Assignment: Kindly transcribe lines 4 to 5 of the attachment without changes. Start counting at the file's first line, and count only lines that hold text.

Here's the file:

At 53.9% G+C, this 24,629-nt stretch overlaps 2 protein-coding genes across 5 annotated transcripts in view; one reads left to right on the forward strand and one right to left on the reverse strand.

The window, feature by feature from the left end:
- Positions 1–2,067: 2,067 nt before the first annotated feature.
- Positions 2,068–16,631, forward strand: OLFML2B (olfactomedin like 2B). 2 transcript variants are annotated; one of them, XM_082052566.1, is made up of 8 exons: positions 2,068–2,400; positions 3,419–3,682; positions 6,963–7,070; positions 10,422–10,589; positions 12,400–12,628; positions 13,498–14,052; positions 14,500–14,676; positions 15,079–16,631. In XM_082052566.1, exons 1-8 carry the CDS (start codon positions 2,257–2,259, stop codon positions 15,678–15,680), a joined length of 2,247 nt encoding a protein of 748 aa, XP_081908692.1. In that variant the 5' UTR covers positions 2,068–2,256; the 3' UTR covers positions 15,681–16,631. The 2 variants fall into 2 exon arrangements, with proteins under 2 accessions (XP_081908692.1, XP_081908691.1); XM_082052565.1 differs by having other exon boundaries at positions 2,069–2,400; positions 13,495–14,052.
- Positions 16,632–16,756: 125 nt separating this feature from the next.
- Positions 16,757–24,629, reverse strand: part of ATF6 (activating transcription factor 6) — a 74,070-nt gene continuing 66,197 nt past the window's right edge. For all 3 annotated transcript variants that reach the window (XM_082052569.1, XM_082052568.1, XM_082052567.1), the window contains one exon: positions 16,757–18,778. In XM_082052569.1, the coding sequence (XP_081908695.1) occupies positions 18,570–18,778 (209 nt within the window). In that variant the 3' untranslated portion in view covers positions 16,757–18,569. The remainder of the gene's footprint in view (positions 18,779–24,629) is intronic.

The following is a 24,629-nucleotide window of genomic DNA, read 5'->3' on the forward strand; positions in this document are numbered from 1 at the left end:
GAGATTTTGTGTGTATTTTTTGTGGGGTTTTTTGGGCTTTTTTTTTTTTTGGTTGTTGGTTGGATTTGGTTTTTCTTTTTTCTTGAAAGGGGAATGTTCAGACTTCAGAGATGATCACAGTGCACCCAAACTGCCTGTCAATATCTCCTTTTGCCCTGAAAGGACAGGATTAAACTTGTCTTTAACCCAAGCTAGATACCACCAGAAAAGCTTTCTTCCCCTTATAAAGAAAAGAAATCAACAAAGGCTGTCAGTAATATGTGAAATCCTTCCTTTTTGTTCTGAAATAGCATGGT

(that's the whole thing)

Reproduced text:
- Positions 2,068–16,631, forward strand: OLFML2B (olfactomedin like 2B). 2 transcript variants are annotated; one of them, XM_082052566.1, is made up of 8 exons: positions 2,068–2,400; positions 3,419–3,682; positions 6,963–7,070; positions 10,422–10,589; positions 12,400–12,628; positions 13,498–14,052; positions 14,500–14,676; positions 15,079–16,631. In XM_082052566.1, exons 1-8 carry the CDS (start codon positions 2,257–2,259, stop codon positions 15,678–15,680), a joined length of 2,247 nt encoding a protein of 748 aa, XP_081908692.1. In that variant the 5' UTR covers positions 2,068–2,256; the 3' UTR covers positions 15,681–16,631. The 2 variants fall into 2 exon arrangements, with proteins under 2 accessions (XP_081908692.1, XP_081908691.1); XM_082052565.1 differs by having other exon boundaries at positions 2,069–2,400; positions 13,495–14,052.
- Positions 16,632–16,756: 125 nt separating this feature from the next.